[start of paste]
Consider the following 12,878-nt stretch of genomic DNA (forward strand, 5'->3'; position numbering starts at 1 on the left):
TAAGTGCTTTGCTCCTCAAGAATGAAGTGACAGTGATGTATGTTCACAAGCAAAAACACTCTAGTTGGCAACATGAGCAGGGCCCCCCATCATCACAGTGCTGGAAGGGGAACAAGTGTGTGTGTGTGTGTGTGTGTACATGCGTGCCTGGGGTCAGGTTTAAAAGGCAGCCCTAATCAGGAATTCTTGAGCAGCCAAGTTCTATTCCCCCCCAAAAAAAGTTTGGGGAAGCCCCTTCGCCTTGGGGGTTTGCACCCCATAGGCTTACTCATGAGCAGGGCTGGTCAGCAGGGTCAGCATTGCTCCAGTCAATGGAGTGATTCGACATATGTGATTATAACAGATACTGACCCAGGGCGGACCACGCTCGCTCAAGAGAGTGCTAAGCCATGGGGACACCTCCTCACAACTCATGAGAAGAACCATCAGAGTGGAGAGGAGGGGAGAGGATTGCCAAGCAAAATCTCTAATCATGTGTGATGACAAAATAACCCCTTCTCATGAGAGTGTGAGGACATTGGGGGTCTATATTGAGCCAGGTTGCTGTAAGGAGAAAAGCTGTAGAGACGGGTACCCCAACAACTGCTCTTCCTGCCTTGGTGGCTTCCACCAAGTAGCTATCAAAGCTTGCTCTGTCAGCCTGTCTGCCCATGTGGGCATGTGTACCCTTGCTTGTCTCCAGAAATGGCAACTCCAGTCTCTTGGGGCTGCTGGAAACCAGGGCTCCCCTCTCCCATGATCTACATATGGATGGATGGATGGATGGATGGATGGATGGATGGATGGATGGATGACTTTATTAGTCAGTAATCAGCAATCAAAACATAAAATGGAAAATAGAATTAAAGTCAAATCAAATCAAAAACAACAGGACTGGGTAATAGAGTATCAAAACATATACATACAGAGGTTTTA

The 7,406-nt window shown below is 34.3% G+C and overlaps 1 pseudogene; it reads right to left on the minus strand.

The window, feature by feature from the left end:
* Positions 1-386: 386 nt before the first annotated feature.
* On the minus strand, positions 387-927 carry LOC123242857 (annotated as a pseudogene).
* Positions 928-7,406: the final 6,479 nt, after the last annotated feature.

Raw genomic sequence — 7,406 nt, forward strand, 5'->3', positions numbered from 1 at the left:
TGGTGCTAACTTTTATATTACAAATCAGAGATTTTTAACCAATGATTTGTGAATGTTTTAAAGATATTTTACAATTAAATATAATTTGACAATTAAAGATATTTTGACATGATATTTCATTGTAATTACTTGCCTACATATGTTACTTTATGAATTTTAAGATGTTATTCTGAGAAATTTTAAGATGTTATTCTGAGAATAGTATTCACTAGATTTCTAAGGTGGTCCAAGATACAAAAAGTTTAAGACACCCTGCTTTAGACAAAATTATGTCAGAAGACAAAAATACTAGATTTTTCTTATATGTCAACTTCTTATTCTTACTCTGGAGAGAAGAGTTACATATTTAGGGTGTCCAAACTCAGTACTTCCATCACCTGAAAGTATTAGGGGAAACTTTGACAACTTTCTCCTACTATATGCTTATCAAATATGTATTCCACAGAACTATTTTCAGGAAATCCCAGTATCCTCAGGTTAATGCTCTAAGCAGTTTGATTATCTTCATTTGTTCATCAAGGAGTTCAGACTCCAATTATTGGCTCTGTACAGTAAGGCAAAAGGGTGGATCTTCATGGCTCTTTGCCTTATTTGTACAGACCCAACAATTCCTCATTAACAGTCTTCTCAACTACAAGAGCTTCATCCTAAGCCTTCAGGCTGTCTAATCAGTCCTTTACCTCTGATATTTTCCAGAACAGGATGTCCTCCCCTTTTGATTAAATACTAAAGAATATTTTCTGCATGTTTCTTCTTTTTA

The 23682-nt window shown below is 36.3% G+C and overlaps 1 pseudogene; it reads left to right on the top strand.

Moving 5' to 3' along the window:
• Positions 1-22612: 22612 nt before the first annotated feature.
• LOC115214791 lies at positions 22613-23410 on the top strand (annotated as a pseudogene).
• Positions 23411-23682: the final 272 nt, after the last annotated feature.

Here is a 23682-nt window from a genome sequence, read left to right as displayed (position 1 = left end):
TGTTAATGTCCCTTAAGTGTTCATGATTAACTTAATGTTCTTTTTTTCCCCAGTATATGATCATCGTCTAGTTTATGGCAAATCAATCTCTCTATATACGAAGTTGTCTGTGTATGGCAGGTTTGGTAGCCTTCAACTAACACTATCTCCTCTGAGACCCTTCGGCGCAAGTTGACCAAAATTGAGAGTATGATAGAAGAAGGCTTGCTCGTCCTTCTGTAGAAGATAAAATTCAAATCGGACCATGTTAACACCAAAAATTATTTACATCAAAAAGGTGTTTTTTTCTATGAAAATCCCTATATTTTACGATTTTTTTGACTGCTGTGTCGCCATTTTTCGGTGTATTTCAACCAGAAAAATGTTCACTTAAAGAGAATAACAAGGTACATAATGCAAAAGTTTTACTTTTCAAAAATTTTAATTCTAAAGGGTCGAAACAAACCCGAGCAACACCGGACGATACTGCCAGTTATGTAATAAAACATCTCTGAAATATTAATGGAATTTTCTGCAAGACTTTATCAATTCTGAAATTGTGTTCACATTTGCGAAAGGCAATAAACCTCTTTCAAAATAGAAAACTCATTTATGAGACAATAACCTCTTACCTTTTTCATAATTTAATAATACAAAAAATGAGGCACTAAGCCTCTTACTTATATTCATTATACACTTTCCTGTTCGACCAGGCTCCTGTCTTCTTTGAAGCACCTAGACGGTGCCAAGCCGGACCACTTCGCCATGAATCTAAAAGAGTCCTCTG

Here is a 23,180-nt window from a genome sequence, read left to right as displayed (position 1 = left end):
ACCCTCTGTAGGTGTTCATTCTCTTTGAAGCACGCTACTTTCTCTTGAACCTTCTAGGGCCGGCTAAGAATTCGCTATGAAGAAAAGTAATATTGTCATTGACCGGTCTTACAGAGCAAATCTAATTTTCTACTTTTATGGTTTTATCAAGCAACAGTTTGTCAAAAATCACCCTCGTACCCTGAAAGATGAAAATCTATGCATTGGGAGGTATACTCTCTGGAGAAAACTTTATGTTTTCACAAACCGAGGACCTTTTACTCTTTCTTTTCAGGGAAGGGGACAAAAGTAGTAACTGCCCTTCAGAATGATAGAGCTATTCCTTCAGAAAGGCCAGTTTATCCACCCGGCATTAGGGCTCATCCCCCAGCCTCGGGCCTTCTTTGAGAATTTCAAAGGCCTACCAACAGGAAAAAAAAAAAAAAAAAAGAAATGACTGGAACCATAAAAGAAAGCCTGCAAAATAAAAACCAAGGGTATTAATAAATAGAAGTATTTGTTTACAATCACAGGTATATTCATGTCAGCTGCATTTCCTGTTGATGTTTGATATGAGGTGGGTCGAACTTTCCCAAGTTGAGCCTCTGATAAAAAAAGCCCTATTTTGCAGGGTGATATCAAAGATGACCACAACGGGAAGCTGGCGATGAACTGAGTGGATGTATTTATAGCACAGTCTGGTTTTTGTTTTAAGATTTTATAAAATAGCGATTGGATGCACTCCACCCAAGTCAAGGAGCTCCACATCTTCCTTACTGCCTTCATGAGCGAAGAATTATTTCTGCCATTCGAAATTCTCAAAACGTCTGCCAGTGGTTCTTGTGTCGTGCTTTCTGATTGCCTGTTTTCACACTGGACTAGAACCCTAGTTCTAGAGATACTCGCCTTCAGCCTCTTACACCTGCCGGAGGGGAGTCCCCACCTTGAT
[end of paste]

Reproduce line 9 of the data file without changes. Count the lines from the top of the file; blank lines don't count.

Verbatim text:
TGGTGCTAACTTTTATATTACAAATCAGAGATTTTTAACCAATGATTTGTGAATGTTTTAAAGATATTTTACAATTAAATATAATTTGACAATTAAAGATATTTTGACATGATATTTCATTGTAATTACTTGCCTACATATGTTACTTTATGAATTTTAAGATGTTATTCTGAGAAATTTTAAGATGTTATTCTGAGAATAGTATTCACTAGATTTCTAAGGTGGTCCAAGATACAAAAAGTTTAAGACACCCTGCTTTAGACAAAATTATGTCAGAAGACAAAAATACTAGATTTTTCTTATATGTCAACTTCTTATTCTTACTCTGGAGAGAAGAGTTACATATTTAGGGTGTCCAAACTCAGTACTTCCATCACCTGAAAGTATTAGGGGAAACTTTGACAACTTTCTCCTACTATATGCTTATCAAATATGTATTCCACAGAACTATTTTCAGGAAATCCCAGTATCCTCAGGTTAATGCTCTAAGCAGTTTGATTATCTTCATTTGTTCATCAAGGAGTTCAGACTCCAATTATTGGCTCTGTACAGTAAGGCAAAAGGGTGGATCTTCATGGCTCTTTGCCTTATTTGTACAGACCCAACAATTCCTCATTAACAGTCTTCTCAACTACAAGAGCTTCATCCTAAGCCTTCAGGCTGTCTAATCAGTCCTTTACCTCTGATATTTTCCAGAACAGGATGTCCTCCCCTTTTGATTAAATACTAAAGAATATTTTCTGCATGTTTCTTCTTTTTA